While Do the Math makes its way down the Eastern Seaboard, communities all over the world have joined in solidarity to support the Tar Sands Blockade, a group of protestors who have been risking arrest (and worse) in East Texas to prevent the construction the southern leg of the Keystone XL. From Nov. 17 to 20, communities from London, England to Salt Lake City, Utah will be holding 40 solidarity actions to defend people and the planet from dirty energy and climate change.
“It’s encouraging to see these solidarity actions spring up across the globe in response to the escalating devastation of climate change,” said Nicole Browne of Tar Sands Blockade, who helped put out the call for the solidarity actions. “From the Alberta tar sands to the forests of East Texas and all around the world, these actions give hope to people everywhere who are defending their homes from reckless energy extraction that is fueling climate chaos.”
The increased intensity of opposition to Keystone XL and fossil fuels in general should come as no surprise, as increasing numbers of Americans believe energy efficiency and alternative energy sources, not dirty oil and more pipelines, are the future of energy independence in the U.S. According to Think Progress, a new poll by Zogby Analytics shows very strong support for renewable energy and minimal support for the Keystone pipeline among centrist voters.
The poll, which was released by the National Wildlife Federation, indicates that independent voters would choose renewable energies like wind and solar over Keystone XL by a 4-1 margin. Only 12 percent chose Keystone XL as a priority. And among all voters surveyed across party lines, renewables received twice the support as fossil fuels.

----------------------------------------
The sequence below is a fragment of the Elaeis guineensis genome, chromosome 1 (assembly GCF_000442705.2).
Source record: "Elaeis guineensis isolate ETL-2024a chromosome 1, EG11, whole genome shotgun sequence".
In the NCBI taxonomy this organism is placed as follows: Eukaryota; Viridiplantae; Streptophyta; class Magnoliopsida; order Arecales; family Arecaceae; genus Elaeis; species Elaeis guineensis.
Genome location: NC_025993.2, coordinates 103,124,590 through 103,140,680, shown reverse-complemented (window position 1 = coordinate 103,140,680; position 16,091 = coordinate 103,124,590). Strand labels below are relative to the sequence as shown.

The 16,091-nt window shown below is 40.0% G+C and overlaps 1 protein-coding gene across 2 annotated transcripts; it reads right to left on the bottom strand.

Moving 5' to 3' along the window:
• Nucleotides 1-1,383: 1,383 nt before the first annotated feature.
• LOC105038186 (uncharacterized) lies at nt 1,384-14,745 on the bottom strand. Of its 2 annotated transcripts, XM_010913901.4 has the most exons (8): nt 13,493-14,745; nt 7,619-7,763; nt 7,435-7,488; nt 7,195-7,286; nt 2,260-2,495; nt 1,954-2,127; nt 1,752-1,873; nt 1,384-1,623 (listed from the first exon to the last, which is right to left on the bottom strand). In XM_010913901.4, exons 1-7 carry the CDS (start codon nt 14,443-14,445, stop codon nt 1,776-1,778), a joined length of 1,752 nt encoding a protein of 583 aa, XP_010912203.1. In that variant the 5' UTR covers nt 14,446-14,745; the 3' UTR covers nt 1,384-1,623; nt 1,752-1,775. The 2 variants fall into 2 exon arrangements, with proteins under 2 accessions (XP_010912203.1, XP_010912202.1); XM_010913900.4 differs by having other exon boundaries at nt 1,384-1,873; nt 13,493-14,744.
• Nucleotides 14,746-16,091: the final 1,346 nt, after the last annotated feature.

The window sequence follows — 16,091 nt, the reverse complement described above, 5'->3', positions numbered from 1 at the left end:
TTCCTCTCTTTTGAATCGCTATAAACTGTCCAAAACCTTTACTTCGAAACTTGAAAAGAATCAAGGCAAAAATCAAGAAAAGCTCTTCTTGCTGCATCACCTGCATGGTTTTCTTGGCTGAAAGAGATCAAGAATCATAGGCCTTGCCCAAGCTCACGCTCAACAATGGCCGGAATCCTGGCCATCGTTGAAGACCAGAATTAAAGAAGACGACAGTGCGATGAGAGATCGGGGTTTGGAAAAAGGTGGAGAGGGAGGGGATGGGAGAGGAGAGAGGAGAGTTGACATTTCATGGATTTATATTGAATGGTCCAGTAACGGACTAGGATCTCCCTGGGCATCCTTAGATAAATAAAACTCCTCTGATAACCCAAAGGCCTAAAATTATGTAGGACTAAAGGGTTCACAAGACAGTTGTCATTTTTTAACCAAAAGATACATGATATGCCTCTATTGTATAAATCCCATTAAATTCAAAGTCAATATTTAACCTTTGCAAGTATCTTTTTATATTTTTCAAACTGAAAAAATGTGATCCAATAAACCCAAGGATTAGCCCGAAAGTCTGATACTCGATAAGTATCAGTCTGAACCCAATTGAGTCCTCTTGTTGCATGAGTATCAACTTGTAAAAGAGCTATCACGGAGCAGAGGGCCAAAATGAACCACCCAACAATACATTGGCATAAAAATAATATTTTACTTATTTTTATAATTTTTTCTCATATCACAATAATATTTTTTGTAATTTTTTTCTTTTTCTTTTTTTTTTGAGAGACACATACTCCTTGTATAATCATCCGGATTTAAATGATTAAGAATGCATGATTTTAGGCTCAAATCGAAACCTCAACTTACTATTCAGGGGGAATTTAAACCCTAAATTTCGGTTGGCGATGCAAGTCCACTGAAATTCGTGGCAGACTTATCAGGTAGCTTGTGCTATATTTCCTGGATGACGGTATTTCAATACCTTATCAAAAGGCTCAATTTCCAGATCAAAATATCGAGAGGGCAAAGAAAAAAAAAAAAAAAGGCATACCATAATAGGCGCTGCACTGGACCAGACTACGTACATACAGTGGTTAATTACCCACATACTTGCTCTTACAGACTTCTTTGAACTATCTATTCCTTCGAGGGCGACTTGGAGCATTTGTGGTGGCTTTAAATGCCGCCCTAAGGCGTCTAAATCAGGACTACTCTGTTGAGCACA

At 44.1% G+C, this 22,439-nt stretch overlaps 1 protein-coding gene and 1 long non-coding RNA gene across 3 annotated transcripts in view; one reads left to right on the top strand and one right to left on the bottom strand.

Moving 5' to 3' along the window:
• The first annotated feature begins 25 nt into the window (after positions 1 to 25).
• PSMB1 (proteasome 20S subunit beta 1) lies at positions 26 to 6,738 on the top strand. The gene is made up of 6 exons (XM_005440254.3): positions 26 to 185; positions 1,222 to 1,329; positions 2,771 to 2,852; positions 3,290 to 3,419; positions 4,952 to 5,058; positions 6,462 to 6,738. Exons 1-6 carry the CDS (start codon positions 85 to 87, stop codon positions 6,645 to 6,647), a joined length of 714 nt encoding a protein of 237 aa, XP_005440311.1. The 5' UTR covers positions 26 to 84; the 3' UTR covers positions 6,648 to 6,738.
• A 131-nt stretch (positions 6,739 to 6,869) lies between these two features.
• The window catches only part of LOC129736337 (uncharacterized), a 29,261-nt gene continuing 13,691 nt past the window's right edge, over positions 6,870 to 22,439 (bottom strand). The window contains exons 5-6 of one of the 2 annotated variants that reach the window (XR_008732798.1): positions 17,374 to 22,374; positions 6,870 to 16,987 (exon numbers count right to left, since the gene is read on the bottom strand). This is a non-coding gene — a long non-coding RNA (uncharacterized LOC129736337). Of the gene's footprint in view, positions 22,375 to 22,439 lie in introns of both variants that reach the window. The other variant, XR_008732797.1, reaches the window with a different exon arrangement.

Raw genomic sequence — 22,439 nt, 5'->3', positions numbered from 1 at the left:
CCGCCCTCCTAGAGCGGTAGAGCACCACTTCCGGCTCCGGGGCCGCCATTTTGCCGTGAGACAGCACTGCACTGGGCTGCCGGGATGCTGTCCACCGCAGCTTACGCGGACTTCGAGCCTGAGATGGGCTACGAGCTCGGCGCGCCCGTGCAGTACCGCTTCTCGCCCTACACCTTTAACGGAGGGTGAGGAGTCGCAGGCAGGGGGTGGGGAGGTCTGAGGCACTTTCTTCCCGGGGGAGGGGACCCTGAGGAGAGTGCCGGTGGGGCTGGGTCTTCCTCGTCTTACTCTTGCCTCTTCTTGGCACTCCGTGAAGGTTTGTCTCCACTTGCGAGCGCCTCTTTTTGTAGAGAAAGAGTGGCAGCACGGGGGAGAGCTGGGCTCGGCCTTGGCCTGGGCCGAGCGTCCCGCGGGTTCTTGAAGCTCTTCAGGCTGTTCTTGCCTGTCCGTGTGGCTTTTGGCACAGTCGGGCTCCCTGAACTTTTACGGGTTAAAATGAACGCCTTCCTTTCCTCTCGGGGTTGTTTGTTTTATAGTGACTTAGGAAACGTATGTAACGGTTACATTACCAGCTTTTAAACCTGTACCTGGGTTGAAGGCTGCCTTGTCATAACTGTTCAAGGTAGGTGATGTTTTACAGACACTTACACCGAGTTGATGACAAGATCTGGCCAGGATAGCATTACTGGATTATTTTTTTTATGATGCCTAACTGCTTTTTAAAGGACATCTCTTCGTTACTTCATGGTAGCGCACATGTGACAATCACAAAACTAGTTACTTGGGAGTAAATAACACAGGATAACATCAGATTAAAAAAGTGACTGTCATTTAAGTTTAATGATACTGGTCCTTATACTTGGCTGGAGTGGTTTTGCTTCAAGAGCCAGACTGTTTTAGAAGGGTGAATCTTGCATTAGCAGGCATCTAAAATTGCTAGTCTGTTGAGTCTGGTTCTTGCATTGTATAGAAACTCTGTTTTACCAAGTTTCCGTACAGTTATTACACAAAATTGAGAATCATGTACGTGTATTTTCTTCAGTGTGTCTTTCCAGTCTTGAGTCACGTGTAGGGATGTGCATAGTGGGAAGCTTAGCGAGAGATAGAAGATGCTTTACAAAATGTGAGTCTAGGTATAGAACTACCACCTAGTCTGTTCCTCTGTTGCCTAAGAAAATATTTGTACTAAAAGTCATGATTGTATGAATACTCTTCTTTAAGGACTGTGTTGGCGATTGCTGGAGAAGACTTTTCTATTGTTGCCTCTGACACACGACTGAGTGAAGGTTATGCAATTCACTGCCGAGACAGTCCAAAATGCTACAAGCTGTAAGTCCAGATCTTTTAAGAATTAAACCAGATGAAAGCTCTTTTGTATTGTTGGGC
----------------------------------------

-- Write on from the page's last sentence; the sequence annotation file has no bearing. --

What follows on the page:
This is critical, because the status quo would mean climate catastrophe for Americans and the rest of the planet. A new report by the International Energy Agency (IEA) indicates that current policies would result in a surge of dirty energy production in the U.S., Canada and elsewhere over the coming decades, which is very bad news for the climate. According to the IEA’s new World Energy Outlook, the U.S. is poised to overtake Saudi Arabia and Russia to become the world’s largest oil producer by 2020, and by 2030, North America will start exporting more oil than it imports.
However, this scenario, the IEA warns, would make it impossible to keep global warming below 2 degrees Celsius, the threshold the scientific community believes will give us a 50-50 chance to avoid climate catastrophe. Indeed, the IEA confirms what McKibben and 350.org have been saying for months: no more than one-third of the proven fossil fuel reserves should be used by 2050 if we’re going to keep climate change in check. The report also confirms that by 2035, we’ll be committed to a 6.5 degree Fahrenheit (3.6 degrees Celsius) rise in global temperature.
“The report confirms that, given the current policies, we will blow past every safe target for emissions,” Michael A. Levi, senior fellow for energy and environment at the Council on Foreign Relations, told The New York Times. “This should put to rest the idea that the boom in natural gas will save us from that.”